The role of Giorgio Germont finds Thomas Hampson is at his most persuasive in Verdi. His acting is most convincing as the buttoned-up father, even in little details such as when Violetta clings to his hand, he is deeply uncomfortable at such physical contact and tries to withdraw. In fine form vocally, Hampson sang ‘Di Provenza’ exquisitely, a real highlight, while his anger and sense of outrage are palpable. He and Fleming make a great team and their scene together almost eclipses Netrebko and Hvorostovksy a year earlier.
I confess to having a problem appreciating Joseph Calleja’s tenor; it has an attractive timbre but there’s too much fast vibrato for my liking and it marred my enjoyment of his performance. Calleja uses his voice most intelligently, however, and his acting is a good deal more convincing than his earlier appearances at Covent Garden, his reactions to his father’s lecture were telling. As the performance went on, the ear grew accustomed to the flutter. Frank Lopardo, Solti’s Alfredo, has a more baritonal timbre and lacks Calleja’s brighter tone.
Eyre’s direction is sensitive. The importance of religion to Violetta is something I hadn’t appreciated before. Eyre has her cross herself before composing her letter to Alfredo, and we also get the second verse of ‘Addio del passato’, including the line about no cross marking her grave, as she knocks her cross to the floor in stretching for it. My abiding memory of the 1994 performance was the moment when Violetta declares ‘Amami, Alfredo’, Gheorghiu strewing camellias before him; Eyre has Fleming already in his embrace by this point and it doesn’t strike home as tellingly.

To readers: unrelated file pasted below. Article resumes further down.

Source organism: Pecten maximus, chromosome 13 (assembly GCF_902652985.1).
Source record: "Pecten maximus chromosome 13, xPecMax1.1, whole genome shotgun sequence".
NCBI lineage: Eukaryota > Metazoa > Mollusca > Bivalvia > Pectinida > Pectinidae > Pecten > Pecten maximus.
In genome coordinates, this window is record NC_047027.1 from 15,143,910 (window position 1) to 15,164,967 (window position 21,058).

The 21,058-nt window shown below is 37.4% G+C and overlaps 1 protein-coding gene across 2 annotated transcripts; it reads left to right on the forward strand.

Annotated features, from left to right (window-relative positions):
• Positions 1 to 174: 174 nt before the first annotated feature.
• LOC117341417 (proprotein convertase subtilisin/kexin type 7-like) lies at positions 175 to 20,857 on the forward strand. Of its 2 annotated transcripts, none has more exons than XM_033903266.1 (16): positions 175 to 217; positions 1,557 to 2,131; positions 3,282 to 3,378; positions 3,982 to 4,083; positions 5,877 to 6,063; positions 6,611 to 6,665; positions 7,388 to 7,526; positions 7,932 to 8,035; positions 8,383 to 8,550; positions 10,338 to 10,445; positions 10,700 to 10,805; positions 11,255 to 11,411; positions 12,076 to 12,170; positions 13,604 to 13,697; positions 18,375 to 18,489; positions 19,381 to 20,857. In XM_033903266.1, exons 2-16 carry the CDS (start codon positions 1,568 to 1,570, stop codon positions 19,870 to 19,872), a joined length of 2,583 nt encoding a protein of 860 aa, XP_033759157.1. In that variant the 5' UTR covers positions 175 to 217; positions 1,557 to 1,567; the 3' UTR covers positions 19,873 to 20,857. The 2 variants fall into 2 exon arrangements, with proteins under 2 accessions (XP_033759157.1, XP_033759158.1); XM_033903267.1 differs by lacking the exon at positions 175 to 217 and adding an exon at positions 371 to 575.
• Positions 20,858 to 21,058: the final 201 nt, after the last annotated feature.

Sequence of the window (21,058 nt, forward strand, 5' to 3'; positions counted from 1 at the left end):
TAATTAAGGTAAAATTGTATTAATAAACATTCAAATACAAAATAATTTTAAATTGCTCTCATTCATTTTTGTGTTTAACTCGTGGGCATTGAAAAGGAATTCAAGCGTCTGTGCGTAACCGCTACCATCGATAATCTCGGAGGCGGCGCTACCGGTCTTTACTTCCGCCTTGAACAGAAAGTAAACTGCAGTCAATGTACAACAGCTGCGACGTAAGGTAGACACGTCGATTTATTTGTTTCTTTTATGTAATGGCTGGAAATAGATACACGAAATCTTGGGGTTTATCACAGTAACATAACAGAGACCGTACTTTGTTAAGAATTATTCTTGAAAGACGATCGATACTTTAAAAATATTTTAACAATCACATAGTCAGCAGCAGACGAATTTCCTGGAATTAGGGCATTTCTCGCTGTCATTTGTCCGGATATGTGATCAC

A couple of things in the direction niggled. When Alfredo creeps up on Violetta whilst she’s writing her letter, he’s there long enough to be able to read it over her shoulder! Also, when Alfredo is finally delivered the letter, it’s on a sheet of paper half the size of the piece on which Violetta had started it—what in film terms might be classed a ‘continuity error’! I could also have done without the daft ‘lap of honour’ which sees her pronounced dead before she’s completed it (Netrebko didn’t attempt it in the performance I saw, her death a good deal more moving as a result).
The smaller roles are all excellently taken; there’s a concerned, feisty Annina from Sarah Pring (who’s tended a number of Violettas over the years) and Richard Wiegold makes a sympathetic Doctor Grenvil. Kostas Smoriginas smoulders as the Marquis d’Obigny, sparring with Monika-Evelin Liiv’s lively Flora. Eddie Wade (himself a very good Germont for WNO last season) makes much of the role of Baron Douphol.
Gheorghiu’s interpretation remains essential viewing, but Fleming’s performance is almost as affecting, her support cast arguably stronger. It’s always interesting to see how different singers interpret roles in a famous production; with three further revivals at Covent Garden next season, with four Violettas, further comparisons are invited. Picture quality and surround sound are, needless to report, up to Opus Arte’s usual high standard. Fleming and Pappano are well used to appearing before the camera and their interview makes for an interesting extra feature where they discuss the role and Fleming articulates her ideas about legato in a fascinating exchange. Recommended.